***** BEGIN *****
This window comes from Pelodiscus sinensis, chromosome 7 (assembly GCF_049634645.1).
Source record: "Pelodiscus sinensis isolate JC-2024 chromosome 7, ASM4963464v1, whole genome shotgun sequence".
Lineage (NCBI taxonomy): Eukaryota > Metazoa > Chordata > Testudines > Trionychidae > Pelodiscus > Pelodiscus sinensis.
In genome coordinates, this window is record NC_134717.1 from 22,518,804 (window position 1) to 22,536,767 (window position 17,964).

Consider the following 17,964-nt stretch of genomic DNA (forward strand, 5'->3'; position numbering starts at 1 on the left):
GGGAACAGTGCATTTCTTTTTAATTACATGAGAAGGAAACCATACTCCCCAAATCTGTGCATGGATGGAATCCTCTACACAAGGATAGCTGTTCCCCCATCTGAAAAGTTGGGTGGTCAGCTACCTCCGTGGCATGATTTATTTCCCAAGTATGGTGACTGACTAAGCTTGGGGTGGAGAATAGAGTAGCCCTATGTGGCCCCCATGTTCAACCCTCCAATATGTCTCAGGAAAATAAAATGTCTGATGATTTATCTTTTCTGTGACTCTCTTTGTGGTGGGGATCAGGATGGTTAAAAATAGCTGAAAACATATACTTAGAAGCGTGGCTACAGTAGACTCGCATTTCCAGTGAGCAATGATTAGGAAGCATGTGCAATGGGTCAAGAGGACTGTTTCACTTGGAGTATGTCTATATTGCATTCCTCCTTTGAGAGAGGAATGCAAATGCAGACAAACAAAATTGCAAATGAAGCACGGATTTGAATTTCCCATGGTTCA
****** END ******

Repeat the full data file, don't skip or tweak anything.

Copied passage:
This window comes from Pelodiscus sinensis, chromosome 7 (assembly GCF_049634645.1).
Source record: "Pelodiscus sinensis isolate JC-2024 chromosome 7, ASM4963464v1, whole genome shotgun sequence".
Lineage (NCBI taxonomy): Eukaryota > Metazoa > Chordata > Testudines > Trionychidae > Pelodiscus > Pelodiscus sinensis.
In genome coordinates, this window is record NC_134717.1 from 22,518,804 (window position 1) to 22,536,767 (window position 17,964).

Consider the following 17,964-nt stretch of genomic DNA (forward strand, 5'->3'; position numbering starts at 1 on the left):
GGGAACAGTGCATTTCTTTTTAATTACATGAGAAGGAAACCATACTCCCCAAATCTGTGCATGGATGGAATCCTCTACACAAGGATAGCTGTTCCCCCATCTGAAAAGTTGGGTGGTCAGCTACCTCCGTGGCATGATTTATTTCCCAAGTATGGTGACTGACTAAGCTTGGGGTGGAGAATAGAGTAGCCCTATGTGGCCCCCATGTTCAACCCTCCAATATGTCTCAGGAAAATAAAATGTCTGATGATTTATCTTTTCTGTGACTCTCTTTGTGGTGGGGATCAGGATGGTTAAAAATAGCTGAAAACATATACTTAGAAGCGTGGCTACAGTAGACTCGCATTTCCAGTGAGCAATGATTAGGAAGCATGTGCAATGGGTCAAGAGGACTGTTTCACTTGGAGTATGTCTATATTGCATTCCTCCTTTGAGAGAGGAATGCAAATGCAGACAAACAAAATTGCAAATGAAGCACGGATTTGAATTTCCCATGGTTCA